Sony on Monday launched PlayStation Music to play tunes on the gaming console, joining forces with Spotify to make the free version of the streaming service work on TVs for the first time.
Previously, connected-TV devices -- whether gaming consoles or over-the-top boxes like Roku -- could only play music from Spotify with a full paid subscription, costing $9.99, £9.99 or AU$11.99 per month. The free, ad-supported tier of the service wasn't available.
PlayStation Music is a move by both Sony and Spotify to get an edge in their own market battles. With entertainment increasingly delivered over the Internet, companies like Sony are facing off with the likes of Microsoft and Apple to be the one that rules the living room. PlayStation Music follows another Sony stab on this front: theearlier this month, a service that is one of the first to deliver multiple channels of live TV online.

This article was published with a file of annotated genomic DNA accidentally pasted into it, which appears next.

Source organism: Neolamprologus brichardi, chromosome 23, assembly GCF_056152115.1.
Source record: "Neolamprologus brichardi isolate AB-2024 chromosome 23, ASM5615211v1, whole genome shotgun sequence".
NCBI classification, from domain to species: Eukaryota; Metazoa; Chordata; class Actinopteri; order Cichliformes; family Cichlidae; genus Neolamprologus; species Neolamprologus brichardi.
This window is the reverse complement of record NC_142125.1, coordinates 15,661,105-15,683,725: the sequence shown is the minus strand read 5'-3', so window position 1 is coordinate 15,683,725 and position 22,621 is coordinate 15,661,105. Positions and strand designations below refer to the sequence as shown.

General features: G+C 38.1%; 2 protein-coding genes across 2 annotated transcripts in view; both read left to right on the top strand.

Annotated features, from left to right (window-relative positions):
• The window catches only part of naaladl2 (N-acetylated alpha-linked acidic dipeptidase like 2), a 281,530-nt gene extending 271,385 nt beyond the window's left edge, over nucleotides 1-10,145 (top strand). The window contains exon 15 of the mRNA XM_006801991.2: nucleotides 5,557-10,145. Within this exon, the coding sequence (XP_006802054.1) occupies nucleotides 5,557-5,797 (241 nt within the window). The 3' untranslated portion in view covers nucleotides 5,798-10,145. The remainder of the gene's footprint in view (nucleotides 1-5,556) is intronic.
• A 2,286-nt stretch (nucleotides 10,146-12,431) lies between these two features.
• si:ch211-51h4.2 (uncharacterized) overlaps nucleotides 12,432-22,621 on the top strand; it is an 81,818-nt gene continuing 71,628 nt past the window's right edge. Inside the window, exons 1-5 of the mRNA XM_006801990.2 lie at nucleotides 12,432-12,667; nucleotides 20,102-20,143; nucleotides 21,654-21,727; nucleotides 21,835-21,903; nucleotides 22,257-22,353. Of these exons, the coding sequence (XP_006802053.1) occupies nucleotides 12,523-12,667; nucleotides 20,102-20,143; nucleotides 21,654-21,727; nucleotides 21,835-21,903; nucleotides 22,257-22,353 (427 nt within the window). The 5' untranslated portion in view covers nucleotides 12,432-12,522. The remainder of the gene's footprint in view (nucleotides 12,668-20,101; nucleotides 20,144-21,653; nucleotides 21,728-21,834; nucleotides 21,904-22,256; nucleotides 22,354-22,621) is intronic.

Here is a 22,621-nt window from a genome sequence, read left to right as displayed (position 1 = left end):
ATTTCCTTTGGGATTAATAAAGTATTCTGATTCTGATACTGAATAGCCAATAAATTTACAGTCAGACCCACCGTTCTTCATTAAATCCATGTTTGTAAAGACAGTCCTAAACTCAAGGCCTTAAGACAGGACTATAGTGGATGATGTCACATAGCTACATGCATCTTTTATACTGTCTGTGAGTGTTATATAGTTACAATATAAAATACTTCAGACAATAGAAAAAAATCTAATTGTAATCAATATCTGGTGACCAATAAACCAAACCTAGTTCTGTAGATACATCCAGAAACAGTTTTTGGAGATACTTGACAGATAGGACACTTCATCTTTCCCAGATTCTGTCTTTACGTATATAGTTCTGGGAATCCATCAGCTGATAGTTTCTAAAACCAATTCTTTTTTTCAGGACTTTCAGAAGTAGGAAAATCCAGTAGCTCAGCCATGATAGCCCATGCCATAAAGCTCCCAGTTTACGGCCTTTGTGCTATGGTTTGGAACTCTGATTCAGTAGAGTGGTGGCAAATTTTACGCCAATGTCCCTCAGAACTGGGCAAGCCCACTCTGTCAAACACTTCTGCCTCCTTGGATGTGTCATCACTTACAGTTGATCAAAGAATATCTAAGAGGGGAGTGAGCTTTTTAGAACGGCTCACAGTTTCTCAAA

For Spotify, which is the biggest on-demand music streamer by users, being the exclusive streaming service on PlayStation consoles represents another leg up in the race with Apple's Beats, Rdio and others to become the standard for online music play.
Sony has a rocky track record with music on PlayStation. Spotify-powered PlayStation Music, an offering crafted by Sony on its own that never lived up to the company's hopes of reaching iTunes-level stature.
On Monday, PlayStation Music launched in 41 countries, including the US, UK and Australia. The program allows owners of the PlayStation 3 and PlayStation 4 to use Spotify for background listening during gaming or to set up their TV as a stereo for the streaming service. You can skip tracks or turn up the music either with the gaming controller, your mobile device or a tablet.
Current users of Music Unlimited will receive a free two-month trial of Spotify Premium. The Music Unlimited service ended Sunday.